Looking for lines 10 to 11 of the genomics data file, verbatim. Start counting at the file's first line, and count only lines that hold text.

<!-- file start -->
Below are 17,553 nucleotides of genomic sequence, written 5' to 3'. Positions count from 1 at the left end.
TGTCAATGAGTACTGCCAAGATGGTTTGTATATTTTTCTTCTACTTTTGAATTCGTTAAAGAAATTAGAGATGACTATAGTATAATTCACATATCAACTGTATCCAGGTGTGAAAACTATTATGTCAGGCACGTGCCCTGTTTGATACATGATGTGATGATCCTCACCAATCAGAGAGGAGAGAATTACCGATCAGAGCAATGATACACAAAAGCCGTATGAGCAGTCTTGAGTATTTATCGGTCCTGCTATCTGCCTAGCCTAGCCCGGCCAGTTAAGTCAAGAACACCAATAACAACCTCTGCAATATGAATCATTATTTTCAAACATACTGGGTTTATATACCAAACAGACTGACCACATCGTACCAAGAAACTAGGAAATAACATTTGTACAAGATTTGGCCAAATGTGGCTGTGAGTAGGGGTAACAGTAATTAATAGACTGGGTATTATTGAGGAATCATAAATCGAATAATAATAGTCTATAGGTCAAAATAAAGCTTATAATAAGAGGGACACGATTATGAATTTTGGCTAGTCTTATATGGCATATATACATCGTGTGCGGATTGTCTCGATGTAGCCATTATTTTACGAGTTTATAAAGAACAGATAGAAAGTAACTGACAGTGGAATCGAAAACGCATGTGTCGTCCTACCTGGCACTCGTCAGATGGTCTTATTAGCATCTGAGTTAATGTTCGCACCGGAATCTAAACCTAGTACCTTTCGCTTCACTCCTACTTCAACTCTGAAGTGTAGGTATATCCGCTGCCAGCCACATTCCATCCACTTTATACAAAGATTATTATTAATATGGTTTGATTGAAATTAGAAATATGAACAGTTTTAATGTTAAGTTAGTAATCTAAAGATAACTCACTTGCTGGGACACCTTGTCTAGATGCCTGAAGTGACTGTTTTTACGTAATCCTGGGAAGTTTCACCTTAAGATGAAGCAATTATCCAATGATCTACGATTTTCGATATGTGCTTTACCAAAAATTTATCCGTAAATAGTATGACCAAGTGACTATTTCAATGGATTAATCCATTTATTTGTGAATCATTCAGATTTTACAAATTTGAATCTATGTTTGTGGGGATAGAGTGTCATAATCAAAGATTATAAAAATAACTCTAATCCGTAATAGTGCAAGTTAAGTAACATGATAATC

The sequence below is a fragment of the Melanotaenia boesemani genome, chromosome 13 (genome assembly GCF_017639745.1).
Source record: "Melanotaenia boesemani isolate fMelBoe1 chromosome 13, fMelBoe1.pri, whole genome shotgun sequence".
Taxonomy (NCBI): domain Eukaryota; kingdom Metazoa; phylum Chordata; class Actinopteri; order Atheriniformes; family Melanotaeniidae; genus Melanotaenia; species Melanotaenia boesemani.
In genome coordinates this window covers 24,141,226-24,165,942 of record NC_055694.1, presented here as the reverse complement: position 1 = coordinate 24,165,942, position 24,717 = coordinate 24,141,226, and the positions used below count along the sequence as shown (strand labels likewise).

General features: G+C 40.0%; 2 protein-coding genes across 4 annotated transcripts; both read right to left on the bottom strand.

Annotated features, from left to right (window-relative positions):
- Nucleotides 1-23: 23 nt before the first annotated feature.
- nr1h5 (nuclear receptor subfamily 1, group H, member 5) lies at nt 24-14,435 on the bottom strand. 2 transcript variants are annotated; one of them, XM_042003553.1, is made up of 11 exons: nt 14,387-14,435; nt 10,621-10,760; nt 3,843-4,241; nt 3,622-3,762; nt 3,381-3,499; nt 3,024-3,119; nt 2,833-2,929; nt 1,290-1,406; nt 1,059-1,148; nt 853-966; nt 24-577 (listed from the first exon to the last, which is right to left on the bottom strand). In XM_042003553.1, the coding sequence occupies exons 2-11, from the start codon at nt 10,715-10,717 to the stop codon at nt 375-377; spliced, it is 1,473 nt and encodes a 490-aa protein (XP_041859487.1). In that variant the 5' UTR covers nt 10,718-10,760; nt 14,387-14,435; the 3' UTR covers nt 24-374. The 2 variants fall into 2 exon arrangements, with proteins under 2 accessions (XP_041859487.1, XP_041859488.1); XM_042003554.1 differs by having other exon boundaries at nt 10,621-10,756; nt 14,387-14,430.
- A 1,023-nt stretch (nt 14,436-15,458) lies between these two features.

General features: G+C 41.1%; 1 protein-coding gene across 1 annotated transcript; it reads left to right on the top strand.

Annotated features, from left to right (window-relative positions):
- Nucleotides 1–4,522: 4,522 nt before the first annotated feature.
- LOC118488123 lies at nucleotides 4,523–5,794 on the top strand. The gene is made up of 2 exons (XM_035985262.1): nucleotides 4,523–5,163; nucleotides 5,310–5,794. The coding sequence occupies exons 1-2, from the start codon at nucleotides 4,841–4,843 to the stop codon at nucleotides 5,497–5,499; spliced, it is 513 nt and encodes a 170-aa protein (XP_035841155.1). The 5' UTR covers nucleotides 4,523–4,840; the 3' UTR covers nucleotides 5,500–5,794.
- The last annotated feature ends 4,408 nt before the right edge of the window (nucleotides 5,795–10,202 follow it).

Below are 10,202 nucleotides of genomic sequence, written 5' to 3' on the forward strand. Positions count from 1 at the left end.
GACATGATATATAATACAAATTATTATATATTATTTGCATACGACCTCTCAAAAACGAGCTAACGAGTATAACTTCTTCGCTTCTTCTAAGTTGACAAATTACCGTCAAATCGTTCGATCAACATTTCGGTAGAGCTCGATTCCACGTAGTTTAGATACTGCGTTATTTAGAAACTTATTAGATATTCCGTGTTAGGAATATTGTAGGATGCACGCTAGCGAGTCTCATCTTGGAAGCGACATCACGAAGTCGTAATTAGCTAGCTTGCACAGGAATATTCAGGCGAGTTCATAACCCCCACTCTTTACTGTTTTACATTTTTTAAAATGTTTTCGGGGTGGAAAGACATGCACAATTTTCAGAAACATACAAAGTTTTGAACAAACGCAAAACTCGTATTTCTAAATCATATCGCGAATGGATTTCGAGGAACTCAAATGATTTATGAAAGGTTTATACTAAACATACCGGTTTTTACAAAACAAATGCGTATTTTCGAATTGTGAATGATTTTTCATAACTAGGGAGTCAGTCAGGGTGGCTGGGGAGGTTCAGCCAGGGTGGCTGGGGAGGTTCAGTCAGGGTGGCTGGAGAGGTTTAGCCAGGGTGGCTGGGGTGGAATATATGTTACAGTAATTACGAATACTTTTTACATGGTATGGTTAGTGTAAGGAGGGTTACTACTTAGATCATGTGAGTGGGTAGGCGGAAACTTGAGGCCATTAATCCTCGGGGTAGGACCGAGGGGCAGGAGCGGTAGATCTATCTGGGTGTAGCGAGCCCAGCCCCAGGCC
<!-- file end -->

- nr1h5 (nuclear receptor subfamily 1, group H, member 5) lies at nt 24-14,435 on the bottom strand. 2 transcript variants are annotated; one of them, XM_042003553.1, is made up of 11 exons: nt 14,387-14,435; nt 10,621-10,760; nt 3,843-4,241; nt 3,622-3,762; nt 3,381-3,499; nt 3,024-3,119; nt 2,833-2,929; nt 1,290-1,406; nt 1,059-1,148; nt 853-966; nt 24-577 (listed from the first exon to the last, which is right to left on the bottom strand). In XM_042003553.1, the coding sequence occupies exons 2-11, from the start codon at nt 10,715-10,717 to the stop codon at nt 375-377; spliced, it is 1,473 nt and encodes a 490-aa protein (XP_041859487.1). In that variant the 5' UTR covers nt 10,718-10,760; nt 14,387-14,435; the 3' UTR covers nt 24-374. The 2 variants fall into 2 exon arrangements, with proteins under 2 accessions (XP_041859487.1, XP_041859488.1); XM_042003554.1 differs by having other exon boundaries at nt 10,621-10,756; nt 14,387-14,430.
- A 1,023-nt stretch (nt 14,436-15,458) lies between these two features.